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Jewish World Review May 24, 2000 / 19 Iyar, 5760

Mona Charen

Mona Charen
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Dumb and dumber? --
I WAS RECENTLY EXPLAINING to my 4-year-old the difference between smart and knowledgeable. When he gets a bit older, I might refer him to the website of the National Association of Scholars (

The NAS keeps track of just how ignorant a nation we are becoming. It makes for disheartening reading. Higher education is considered the jewel of America's education system. Math and science departments attract talent from all over the globe. Yet as the NAS demonstrates in study after study, general education is in decline, grade inflation is the order of the day, and in humanities departments, rigorous requirements have gone the way of the typewriter.

Even when I was a student in the late 1970s, the dumbing down trend had gotten underway. Columbia College held to its traditional general education requirement (called Contemporary Civilization and Humanities), but we Barnard undergrads (Columbia's women's college) could get by with fewer required courses.

Compared with today's curricula, my student days were tough sledding -- requirements in one's major were supplemented with distribution requirements in science, foreign language, English and history. Still, a few trivial courses had already turned up in the course guide. A survey of "popular" literature (which, I confess, I took) went by a scatological nickname among the students. And there were courses affectionately referred to as "science for poets."

That was academic rigor compared with what passes for higher education today. A new report by the NAS exposes what has become of the once noble study of English literature.

Surveying the English departments at 25 of the nation's most selective colleges, and comparing today's offerings with those of 35 ago, the NAS concludes that majoring in English no longer guarantees a familiarity with the great works or traditions of literature in the English language.

Back in the 1960s, when professors still thought the English tradition was worthy of passing along, foundation courses were required of English majors. These introduced the student to the broad categories of literature (the novel, plays, poetry and the short story), while also placing the riches of English literature in historical context. In 1965, Colby College was typical in mandating a two-semester survey called "Major British Writers." The first semester covered "Beowulf to Milton," and the second "Dryden to the beginnings of the modern movement."

During that period at America's elite colleges, an English major could expect that 43 percent of his courses would deal with the major authors, periods and styles of English literature. Before graduation, he would be familiar with Chaucer, Sidney, Spenser, Shakespeare, Donne, Herbert, Marvell, Milton, Swift, Pope, Fielding, Johnson, Austen, Wordsworth, Keats, Bronte, Browning, G. Eliot, Hardy and Yeats. The American writers usually followed.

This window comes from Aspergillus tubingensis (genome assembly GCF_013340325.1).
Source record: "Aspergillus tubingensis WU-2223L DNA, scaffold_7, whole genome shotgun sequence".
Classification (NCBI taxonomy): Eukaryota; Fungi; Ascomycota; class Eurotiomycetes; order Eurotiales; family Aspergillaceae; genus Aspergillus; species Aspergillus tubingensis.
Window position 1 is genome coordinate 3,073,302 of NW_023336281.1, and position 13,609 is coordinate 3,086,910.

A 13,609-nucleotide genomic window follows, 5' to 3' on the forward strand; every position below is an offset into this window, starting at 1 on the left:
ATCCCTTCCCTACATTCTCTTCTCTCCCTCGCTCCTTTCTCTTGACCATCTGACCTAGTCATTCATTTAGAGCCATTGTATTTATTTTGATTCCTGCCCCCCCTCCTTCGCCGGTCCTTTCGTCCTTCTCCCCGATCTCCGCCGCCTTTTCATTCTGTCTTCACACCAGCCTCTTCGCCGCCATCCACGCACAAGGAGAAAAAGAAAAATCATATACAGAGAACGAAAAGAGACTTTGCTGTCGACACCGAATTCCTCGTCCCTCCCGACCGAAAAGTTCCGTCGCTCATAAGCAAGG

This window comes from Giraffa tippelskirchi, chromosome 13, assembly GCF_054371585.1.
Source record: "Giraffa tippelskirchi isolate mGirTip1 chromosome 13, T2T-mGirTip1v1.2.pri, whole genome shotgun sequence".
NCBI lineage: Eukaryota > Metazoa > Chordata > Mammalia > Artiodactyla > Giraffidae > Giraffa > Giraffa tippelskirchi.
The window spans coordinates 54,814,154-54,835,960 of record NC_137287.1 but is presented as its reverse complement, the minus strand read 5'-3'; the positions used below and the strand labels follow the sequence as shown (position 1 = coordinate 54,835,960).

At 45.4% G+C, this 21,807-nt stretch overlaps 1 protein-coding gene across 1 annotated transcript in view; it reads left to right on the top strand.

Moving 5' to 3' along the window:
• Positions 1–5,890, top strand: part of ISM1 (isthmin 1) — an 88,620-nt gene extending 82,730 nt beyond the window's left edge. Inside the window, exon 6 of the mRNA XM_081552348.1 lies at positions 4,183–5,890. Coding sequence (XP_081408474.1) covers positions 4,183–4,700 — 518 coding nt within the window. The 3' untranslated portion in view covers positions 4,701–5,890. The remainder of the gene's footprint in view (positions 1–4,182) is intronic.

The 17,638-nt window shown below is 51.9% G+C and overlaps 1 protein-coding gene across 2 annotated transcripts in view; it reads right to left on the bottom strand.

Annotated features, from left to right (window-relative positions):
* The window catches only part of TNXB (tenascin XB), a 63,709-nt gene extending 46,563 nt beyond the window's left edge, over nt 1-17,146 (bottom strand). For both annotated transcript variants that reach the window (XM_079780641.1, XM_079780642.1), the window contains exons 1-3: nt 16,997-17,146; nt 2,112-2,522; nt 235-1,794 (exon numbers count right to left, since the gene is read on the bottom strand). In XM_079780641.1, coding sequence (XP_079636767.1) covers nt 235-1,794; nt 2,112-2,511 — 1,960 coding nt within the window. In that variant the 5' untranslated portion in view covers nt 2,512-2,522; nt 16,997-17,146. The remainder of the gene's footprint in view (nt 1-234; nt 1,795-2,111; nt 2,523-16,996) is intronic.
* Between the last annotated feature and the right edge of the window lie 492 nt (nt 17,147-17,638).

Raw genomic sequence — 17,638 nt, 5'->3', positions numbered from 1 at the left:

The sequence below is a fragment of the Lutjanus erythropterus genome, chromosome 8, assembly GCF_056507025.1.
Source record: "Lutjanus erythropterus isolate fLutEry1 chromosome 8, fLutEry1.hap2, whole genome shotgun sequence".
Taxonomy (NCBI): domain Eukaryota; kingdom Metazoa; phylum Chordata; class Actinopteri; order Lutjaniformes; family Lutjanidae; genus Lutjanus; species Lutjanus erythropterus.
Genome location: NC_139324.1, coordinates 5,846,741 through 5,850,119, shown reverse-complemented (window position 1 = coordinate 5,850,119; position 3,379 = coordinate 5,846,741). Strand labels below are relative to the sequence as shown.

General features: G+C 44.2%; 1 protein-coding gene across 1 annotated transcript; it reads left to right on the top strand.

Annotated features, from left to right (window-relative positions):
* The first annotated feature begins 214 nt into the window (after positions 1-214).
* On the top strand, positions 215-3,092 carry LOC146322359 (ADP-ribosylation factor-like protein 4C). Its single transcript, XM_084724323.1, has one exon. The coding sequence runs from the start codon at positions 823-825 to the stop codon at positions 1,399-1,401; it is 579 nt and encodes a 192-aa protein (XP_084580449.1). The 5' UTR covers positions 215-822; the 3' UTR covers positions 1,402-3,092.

In addition, back in the dark ages, four-fifths of English programs required comprehensive exams before graduation.

Well, you've probably guessed that things have changed. Those DWEMs and DWEFs (dead white European males and females) have given way to trendier and less substantial fare. While a majority of English departments once required survey courses, now only 16 percent do. As for those comprehensive exams, only two of the 25 colleges surveyed still require them.

In the interim, the number of electives increased by 74 percent, fragmenting the curriculum and diluting the influence of the great works. Many of the electives are highly specialized and politically charged. Sex has become a leading topic of literature courses. Williams offers "American Genders, American Sexualities," which considers "how sexual identities, desires and acts are represented and reproduced in American literary and popular culture."

At Wesleyan, English majors can elect "The History of Sex," which "focuses closely on a series of problems in the history and representation of sex in Europe and America." There are hundreds like these, as well as courses tendentiously "considering" race, gender (Toni Morrison is now more widely assigned than all but six writers in the English language) and homosexuality -- all for a mere 30 grand per year.

"We rely on our leading colleges to produce the next generation of writers, scholars, critics and educated readers," NAS president Stephen Balch laments. "If these gifted young people aren't encouraged to absorb the richness of the English literary tradition, our culture can't help but be diminished."

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